Success in Releases

I work for a small company (150 or so people) with a limited IT budget.  When I started with the organization, emergency releases would happen nearly every month with some happening twice or three times in a single month. We have gone over a year without an emergency release. This is a huge success and there are more than one change to bring it about. As the architect of the group, I am proud and very happy with the results of the changes.  Here are the key factors:

Requirements Gathering

We brought into the department a Business Analyst. This may seem like a huge investment for such a small company, but the person we brought into the process had worked in several departments within the organization. Intimate knowledge of business processes was the key to help us technical people understand in more depth what the business was asking the what fors and whys. This helped us produce what the business wanted versus what they asked for.

Improved Sprint Process

We limit the number of change tickets per department to two (more if another department has none) and never over commit. This may sound like it wouldn’t work in the real world but we are very successful in getting what the business needs completed in what they perceive as a reasonable time frame. Our old system was to commit to a huge number of items and complete a fraction of them with the business perception that we cannot get anything done. The pressure was high, the perceived failure was high and morale was low.  With the reduced workload, code quality is higher, satisfaction with work is better and the business sees the IT department as successful because we complete what we say we will.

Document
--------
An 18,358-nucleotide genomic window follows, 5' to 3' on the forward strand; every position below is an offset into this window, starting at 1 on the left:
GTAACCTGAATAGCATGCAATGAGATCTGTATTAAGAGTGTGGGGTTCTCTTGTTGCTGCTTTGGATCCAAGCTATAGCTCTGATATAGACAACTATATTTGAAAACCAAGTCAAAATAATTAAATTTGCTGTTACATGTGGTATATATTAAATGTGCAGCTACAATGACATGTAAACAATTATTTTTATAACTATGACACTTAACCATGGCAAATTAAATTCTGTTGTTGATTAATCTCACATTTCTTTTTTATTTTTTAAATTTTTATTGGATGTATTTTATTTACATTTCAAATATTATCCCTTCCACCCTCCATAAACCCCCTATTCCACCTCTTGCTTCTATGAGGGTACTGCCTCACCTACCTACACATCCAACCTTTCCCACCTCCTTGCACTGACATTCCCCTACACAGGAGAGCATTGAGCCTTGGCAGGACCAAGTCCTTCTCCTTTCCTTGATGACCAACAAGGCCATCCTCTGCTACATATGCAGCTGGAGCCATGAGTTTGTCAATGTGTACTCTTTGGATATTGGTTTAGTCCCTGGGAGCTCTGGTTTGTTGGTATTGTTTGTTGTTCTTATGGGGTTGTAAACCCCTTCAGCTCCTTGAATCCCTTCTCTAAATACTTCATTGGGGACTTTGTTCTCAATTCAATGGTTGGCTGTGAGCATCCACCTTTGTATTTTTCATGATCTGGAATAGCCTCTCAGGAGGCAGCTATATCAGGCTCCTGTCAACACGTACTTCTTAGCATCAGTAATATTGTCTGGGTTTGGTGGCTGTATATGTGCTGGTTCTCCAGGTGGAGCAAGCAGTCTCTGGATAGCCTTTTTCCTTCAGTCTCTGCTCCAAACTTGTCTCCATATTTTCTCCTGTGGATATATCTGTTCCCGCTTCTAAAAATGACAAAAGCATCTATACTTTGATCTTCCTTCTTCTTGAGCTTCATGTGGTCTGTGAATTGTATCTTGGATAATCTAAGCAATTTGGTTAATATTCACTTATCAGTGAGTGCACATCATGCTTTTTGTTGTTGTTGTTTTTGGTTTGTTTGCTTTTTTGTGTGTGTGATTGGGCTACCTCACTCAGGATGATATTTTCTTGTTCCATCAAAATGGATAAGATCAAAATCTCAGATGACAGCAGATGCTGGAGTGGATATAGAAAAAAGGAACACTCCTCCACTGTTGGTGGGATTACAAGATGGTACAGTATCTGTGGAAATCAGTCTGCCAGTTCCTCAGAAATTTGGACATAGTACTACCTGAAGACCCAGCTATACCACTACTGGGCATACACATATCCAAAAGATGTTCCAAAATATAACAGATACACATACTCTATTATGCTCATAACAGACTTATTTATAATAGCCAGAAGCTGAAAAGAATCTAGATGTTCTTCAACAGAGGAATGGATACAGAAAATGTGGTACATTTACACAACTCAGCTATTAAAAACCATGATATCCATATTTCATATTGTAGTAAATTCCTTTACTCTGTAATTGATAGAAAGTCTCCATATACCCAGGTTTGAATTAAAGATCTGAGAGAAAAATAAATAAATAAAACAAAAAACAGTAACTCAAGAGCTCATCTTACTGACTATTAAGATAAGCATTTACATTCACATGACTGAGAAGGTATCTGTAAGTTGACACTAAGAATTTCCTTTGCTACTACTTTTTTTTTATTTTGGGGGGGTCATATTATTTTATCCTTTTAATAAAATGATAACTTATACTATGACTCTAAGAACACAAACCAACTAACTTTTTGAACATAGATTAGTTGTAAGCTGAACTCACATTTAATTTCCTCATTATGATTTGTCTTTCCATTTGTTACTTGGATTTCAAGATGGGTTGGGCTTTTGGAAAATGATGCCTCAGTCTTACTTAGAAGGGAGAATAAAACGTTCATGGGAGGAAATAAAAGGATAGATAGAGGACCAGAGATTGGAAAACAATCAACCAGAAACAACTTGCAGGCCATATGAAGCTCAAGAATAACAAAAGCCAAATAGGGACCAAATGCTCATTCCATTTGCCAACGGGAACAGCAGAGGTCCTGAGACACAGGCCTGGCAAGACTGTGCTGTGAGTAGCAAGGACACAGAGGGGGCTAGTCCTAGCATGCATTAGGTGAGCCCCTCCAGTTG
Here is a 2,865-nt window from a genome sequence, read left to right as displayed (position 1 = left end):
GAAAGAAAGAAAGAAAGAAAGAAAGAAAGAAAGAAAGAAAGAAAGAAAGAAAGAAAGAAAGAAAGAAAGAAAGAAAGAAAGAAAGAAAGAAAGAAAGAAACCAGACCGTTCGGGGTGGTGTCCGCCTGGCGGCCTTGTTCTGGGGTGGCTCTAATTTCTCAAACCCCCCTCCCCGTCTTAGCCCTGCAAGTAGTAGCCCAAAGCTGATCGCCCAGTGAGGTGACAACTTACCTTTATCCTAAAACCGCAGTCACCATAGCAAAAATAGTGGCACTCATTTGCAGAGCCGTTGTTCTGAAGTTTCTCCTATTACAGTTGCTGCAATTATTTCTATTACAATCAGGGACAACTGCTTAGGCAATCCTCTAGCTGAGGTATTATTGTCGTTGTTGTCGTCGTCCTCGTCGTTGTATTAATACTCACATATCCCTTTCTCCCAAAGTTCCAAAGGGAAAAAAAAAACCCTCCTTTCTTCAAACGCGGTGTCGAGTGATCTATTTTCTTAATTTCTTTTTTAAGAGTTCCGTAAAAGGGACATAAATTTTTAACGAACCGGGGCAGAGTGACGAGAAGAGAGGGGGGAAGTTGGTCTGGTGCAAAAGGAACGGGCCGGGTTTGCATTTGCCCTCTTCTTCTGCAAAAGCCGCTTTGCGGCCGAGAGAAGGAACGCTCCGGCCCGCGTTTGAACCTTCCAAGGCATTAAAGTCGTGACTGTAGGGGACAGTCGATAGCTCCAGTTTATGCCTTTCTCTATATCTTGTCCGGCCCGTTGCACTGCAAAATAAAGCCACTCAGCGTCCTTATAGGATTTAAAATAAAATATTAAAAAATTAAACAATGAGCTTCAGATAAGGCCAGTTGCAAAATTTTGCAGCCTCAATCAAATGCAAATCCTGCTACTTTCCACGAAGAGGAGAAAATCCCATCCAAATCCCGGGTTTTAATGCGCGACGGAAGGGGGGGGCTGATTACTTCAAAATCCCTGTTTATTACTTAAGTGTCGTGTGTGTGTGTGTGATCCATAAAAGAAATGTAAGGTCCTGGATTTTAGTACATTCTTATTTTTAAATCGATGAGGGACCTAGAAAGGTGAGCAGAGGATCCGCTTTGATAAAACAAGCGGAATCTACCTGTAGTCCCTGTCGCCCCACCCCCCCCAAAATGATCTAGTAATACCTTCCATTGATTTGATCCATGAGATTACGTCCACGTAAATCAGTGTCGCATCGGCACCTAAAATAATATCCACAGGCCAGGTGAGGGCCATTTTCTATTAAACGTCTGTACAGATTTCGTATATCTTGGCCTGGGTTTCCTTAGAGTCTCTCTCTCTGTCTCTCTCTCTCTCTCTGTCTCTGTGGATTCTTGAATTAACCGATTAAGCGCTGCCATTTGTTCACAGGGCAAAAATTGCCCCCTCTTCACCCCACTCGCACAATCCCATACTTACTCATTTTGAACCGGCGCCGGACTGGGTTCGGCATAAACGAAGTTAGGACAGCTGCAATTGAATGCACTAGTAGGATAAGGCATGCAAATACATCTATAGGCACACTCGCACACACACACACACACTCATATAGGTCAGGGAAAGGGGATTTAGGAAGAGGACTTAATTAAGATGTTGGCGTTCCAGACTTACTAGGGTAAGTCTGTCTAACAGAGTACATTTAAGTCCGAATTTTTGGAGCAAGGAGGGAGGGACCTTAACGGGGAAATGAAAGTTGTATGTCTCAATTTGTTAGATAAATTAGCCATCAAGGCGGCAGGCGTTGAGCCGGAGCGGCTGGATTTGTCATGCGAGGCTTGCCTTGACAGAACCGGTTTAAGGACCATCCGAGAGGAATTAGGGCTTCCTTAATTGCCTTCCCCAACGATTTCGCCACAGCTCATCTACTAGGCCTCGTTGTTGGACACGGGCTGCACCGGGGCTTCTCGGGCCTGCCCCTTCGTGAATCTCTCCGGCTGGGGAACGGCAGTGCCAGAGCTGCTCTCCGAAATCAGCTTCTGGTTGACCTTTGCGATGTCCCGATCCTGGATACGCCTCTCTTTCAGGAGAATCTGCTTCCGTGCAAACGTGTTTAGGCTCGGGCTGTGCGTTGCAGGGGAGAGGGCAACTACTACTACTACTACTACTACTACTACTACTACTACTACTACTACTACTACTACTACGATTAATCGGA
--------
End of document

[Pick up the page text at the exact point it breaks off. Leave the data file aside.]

Code Reviews

Code reviews were hard to get into the development process but the results are unquestionable. Every developer hates to code review, it takes away from coding time, it takes away from getting stuff done. The truth is, it makes coders more accountable, it catches bonehead mistakes before they end up in production, it helps with writing code that adheres with standards, it helps coders comply with the architecture of the application, it helps the coders know all of the code, it just helps. The time taken away from coding is well spent looking over new features and functionality with the eye on the prize: quality. Great code isn’t by accident, great code is crafted.

Definition of Done

One of the keys in scrum is the definition of done. To a coder, done might be when the code runs through unit or evaluation tests. To a business analyst, done is when the code is in test and appears to work as expected.  To the business, done is most often when the feature or fix is in production and can be used. Having all parties involved know what ‘Done’ means to the whole organization puts everyone on the same level of expectation. For us, a ticket is closed when it is validated in production.

I hope to have another year of no emergency releases. Improving the process of making software has been very beneficial to the organization and the customers we serve.